Re: Percentages of ancestry - my Ashkenazi father seems to be partly of Italian/Greek descent? #dna

Sarah L Meyer

First ethnicity percentages are estimates - not set in stone.  As more data arrives they get revised.  I do suggest that you upload your results (download the raw data from FTDNA, then upload the zipped files (do not unzip them) to MyHeritage, which has more Jewish categories, such as Sephardic and Mizrachi.  I do agree that very small percentages are to be ignored.   As far as Gedmatch is concerned - the J test is outdated, and the other tests do not have Jewish categories, but are interesting. You can also upload to living DNA, but be aware that they do not have ANY Jewish ethnicity categories-- but you will get new matches.  The most important results that you get from any of these services is not ethnicity, but the matches, which allow you to hopefully expand your family tree.   You can definitely do an mtDNA test, but that should only pick out her Irish ancestry.  In order to get a handle on your father's Y haplotype, you need to test male first or second cousins on your paternal side.  For the second cousins they need to be sons of sons - so that you are looking at the "surname" line.  In my case I ended up testing two male second cousins - two sons of two of my paternal grandfather's brothers. (My father had only one sister and she died at 14 months).  However his father had two brothers, I tested them both with Y tests at FTDNA and with family finder.   We were all related using Family Finder - the autosomal test.  However, the two "second" cousins had different Y haplotypes - and were actually a second cousin and a 1/2 second cousin.  If your budget only extends to one second cousin - choose the grandson of the brother closest in age to your grandfather.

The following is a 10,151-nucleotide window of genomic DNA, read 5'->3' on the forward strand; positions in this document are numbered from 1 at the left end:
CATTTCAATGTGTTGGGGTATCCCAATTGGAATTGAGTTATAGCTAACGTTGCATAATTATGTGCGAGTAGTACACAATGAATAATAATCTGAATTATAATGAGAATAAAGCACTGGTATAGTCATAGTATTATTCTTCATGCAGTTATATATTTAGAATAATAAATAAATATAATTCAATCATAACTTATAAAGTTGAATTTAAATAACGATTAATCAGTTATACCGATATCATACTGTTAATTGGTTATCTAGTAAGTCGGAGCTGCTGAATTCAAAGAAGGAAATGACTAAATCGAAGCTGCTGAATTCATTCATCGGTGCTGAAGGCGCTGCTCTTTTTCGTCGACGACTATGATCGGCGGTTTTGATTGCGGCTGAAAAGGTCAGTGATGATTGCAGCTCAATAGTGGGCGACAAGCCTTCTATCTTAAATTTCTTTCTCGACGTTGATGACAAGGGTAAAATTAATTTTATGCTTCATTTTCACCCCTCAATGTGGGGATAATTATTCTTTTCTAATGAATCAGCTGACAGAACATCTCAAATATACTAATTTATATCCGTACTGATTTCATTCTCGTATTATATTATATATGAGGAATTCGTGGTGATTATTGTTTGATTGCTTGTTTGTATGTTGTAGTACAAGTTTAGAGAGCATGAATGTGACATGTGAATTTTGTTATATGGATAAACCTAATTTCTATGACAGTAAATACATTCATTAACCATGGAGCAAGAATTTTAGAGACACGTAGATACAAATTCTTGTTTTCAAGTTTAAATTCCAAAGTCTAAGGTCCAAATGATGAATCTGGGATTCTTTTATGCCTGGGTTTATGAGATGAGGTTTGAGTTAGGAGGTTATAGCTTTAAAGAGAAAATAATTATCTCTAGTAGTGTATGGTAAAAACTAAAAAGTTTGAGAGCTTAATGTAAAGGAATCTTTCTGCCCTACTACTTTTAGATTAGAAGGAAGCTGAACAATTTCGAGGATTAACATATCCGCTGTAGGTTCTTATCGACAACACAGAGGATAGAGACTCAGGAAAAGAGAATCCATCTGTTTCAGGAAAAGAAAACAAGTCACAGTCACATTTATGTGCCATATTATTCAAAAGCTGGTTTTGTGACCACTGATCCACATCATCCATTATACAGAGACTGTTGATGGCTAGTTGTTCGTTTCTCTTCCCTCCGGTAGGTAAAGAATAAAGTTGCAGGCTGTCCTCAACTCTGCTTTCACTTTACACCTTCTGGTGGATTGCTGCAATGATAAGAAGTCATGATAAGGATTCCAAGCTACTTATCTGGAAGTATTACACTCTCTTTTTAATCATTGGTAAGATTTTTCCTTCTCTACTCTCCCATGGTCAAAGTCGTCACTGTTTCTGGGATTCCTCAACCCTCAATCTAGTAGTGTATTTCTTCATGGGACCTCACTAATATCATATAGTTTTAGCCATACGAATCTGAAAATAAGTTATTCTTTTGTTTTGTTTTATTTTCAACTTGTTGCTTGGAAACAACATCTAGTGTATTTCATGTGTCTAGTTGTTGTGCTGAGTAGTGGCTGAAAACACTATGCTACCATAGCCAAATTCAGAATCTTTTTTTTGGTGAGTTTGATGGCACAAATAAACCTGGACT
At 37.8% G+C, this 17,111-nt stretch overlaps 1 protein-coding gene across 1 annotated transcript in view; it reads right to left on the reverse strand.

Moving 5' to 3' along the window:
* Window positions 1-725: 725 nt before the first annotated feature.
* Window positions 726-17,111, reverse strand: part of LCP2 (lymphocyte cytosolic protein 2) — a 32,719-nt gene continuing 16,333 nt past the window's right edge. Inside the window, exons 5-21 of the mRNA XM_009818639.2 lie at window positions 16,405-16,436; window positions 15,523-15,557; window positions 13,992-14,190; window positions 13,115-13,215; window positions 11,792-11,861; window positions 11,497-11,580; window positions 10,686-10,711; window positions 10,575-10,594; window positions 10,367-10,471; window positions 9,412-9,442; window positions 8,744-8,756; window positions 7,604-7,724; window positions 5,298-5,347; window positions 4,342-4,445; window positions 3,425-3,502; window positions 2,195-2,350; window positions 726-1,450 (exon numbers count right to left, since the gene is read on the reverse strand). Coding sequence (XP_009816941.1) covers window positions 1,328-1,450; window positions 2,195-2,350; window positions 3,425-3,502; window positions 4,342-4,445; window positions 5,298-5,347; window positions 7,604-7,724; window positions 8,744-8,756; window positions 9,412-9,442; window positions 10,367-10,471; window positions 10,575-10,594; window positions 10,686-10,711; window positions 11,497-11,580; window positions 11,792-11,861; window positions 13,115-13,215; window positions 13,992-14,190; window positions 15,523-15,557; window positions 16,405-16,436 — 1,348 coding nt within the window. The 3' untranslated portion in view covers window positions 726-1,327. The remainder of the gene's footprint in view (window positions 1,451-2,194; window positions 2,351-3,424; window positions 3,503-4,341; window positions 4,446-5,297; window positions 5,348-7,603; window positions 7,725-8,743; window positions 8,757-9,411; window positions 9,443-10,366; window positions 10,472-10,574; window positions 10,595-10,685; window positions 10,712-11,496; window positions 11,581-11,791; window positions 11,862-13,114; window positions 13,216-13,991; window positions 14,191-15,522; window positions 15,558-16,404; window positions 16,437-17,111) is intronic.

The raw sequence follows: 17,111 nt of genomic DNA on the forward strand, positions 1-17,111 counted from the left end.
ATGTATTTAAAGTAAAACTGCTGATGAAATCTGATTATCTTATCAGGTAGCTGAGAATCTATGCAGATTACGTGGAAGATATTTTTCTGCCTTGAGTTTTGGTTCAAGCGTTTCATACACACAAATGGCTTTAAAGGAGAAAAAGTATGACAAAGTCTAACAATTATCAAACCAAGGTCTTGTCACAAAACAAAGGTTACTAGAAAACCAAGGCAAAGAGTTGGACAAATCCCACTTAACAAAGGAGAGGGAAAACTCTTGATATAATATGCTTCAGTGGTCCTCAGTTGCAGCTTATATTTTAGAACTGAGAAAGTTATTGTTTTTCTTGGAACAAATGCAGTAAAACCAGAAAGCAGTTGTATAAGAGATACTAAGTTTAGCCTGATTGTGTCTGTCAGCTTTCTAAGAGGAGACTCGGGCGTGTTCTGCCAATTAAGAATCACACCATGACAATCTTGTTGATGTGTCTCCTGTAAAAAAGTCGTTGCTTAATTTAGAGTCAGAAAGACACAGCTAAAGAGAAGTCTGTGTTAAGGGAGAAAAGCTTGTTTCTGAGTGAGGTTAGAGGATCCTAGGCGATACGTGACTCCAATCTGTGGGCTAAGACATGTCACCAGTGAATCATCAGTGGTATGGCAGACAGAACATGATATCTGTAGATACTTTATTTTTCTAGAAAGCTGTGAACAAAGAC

Sarah L Meyer
Georgetown TX
BIRGARDOVSKY, EDELBERG, HITE (CHAIT), PERCHIK Russia (southern Ukraine) and some Latvia or Lithuania

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